5. When talking with recruiters that are open to listening to you, after discussing with them your qualifications, etc, ask yourself if you believe in what you were saying. Ask yourself if you would hire yourself.
  6. When it comes to making an impression, differentiation is the name of the game. Don’t introduce yourself to recruiters by saying: “Hi. My name is Marcelo Barros and I am a 1st year MBA student from the Oregon of Oregon studying finance. Your name is not relevant to the recruiter. The fact that you are getting an MBA is not that relevant either. If you have worked with me this year, think about your ISEL and lead with value.
  7. Related to item #6 above, skip all of the superfluous introductions and cut to the chase. Instead, try the following: “Hi. Thank you for supporting Prospanica. I came to this conference specifically hoping to speak with your firm because I am aware your company is expanding internationally by acquiring small firms in emerging markets and I am strong in putting together M&A deals. Do you think I could help someone in your finance department over the summer with these types of projects?”
  8. Be a problem solver for the companies you talk to instead of an MBA candidate who’s looking for a job or an internship. Needing a job or an internship is not attractive. And of course, speak with every company that sponsors if you believe you have an ISEL profile they may be interested in.
  9. Stand in line to talk to a company that does not sponsor. If you offer differentiated value to this firm, try to convince the recruiter why it might make sense for his or her firm to deviate from their “we don’t sponsor” policy and hire you because of the superior impact you will create for them. The odds will be against you, but give it shot. You have nothing to lose and along the way you will be getting fit for the job search race.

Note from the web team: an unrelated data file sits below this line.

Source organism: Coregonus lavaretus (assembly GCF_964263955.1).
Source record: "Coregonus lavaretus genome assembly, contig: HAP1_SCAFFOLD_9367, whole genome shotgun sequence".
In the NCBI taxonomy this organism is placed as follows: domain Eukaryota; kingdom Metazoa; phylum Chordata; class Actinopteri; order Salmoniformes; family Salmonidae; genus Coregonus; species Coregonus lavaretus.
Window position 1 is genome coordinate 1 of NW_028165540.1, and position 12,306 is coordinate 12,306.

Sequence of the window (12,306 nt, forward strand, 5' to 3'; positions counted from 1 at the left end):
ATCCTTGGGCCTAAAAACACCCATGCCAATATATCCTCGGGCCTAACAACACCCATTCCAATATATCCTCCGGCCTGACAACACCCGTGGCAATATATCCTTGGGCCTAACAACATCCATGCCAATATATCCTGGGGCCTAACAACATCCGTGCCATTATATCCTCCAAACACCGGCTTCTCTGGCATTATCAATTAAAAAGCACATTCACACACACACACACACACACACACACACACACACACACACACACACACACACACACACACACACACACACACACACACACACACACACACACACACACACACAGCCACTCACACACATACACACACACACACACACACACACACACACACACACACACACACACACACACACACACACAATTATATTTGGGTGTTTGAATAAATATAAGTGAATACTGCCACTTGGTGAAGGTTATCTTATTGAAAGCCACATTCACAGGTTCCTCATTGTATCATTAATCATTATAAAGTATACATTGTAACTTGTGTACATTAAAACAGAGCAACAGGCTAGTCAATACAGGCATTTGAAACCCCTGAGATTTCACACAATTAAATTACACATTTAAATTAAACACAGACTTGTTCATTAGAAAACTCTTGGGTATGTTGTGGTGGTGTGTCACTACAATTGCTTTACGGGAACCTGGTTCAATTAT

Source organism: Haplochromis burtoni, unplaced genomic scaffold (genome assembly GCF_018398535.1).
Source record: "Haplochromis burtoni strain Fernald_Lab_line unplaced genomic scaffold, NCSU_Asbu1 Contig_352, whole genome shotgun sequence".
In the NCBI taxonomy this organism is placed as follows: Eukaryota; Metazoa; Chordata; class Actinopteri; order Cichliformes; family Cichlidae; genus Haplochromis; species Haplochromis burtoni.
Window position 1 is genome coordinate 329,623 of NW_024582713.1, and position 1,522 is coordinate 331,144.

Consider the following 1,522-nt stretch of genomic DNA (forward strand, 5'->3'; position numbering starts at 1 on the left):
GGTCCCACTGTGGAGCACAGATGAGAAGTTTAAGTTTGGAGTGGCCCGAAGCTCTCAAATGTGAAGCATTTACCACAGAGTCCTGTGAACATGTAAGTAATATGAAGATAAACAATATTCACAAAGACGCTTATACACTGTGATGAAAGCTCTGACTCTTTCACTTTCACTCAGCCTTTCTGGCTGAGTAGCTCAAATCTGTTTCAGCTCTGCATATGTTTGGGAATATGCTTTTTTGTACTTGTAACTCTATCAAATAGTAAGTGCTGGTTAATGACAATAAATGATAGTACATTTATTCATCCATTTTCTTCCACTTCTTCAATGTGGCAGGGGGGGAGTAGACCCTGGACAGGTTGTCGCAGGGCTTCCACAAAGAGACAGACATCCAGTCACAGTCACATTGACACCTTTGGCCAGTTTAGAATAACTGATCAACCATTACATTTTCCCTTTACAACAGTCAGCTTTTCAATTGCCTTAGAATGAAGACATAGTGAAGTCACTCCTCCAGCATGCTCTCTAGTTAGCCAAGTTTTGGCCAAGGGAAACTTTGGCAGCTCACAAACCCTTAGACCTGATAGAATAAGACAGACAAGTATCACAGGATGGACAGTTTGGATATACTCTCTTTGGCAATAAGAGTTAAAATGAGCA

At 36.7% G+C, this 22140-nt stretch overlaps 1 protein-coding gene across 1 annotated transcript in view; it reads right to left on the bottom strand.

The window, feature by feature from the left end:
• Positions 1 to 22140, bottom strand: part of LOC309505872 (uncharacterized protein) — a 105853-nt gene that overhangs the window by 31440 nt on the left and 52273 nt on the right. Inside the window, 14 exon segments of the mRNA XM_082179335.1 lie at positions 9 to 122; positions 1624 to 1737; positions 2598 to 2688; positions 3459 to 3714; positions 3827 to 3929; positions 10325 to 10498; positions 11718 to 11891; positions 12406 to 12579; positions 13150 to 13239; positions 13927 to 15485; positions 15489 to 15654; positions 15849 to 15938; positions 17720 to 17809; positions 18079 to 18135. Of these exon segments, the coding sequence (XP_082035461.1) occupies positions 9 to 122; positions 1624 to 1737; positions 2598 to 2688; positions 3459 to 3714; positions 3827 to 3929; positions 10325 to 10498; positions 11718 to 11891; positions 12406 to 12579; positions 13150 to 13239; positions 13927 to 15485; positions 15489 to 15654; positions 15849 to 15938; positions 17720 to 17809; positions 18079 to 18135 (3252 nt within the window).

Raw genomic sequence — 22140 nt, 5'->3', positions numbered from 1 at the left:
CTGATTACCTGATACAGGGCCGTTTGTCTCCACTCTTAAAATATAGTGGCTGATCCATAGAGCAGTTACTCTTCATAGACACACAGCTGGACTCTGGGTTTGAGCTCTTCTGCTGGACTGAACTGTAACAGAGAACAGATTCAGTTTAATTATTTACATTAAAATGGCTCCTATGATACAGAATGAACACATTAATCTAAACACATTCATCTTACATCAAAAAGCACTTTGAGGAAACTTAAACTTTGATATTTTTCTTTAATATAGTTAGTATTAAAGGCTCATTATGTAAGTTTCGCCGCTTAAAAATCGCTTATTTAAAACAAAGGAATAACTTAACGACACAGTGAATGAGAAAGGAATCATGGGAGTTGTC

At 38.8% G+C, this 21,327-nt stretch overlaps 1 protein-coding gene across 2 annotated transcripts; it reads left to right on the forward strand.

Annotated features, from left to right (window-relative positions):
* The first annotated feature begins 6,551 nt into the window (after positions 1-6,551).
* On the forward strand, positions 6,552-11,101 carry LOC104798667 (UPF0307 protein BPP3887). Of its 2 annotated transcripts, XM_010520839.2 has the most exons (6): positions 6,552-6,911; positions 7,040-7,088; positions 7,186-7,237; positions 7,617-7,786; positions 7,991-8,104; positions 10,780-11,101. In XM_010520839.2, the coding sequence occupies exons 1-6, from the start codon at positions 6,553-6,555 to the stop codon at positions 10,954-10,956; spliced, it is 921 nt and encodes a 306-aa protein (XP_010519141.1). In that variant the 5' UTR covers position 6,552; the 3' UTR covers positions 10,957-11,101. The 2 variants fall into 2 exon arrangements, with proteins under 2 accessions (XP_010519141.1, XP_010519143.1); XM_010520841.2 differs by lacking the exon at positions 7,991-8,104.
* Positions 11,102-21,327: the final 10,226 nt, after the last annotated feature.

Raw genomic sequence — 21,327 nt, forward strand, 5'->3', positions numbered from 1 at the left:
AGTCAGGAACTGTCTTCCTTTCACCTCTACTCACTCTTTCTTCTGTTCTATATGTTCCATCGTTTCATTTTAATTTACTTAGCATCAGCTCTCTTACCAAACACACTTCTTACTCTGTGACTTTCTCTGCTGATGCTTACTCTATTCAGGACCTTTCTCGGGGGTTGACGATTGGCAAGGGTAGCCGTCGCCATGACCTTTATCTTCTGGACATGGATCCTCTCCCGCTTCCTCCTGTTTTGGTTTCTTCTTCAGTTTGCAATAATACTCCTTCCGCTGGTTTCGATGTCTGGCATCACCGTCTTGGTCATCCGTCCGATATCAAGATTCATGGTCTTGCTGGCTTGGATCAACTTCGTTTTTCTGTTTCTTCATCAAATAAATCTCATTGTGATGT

10. Sell global mobility. Indicate to firms you’re talking to that you’re globally mobile and willing to go where the hot opportunity is. Make it easy for recruiters and hiring managers to want to work with you. Even if your desired goal is an H-1B job in the U.S, as a start, initially approach firms with a high degree of flexibility and take it from there.

Do you have any other interesting strategies international students should consider implementing at Prospanica? Please share your thoughts with us all. And of course, if you’re headed to Philly, best of luck and keep me posted on your progress.

Hopefully, by implementing some of these suggestions, you will come back home from Prospanica with a little more than the infamous “we don’t sponsor” line so many international students always hear at job fairs.


Marcelo Barros is the author of The International Advantage Get Noticed Get Hired! As an international student, attending job fairs was never Marcelo’s favorite thing to do. With a little bit of courage and he slowly found ways to shift his focus from securing a job at a career fair to getting smarter and fit to continue to run the job search race. Today Marcelo partners with university career centers to give international students an edge when job searching.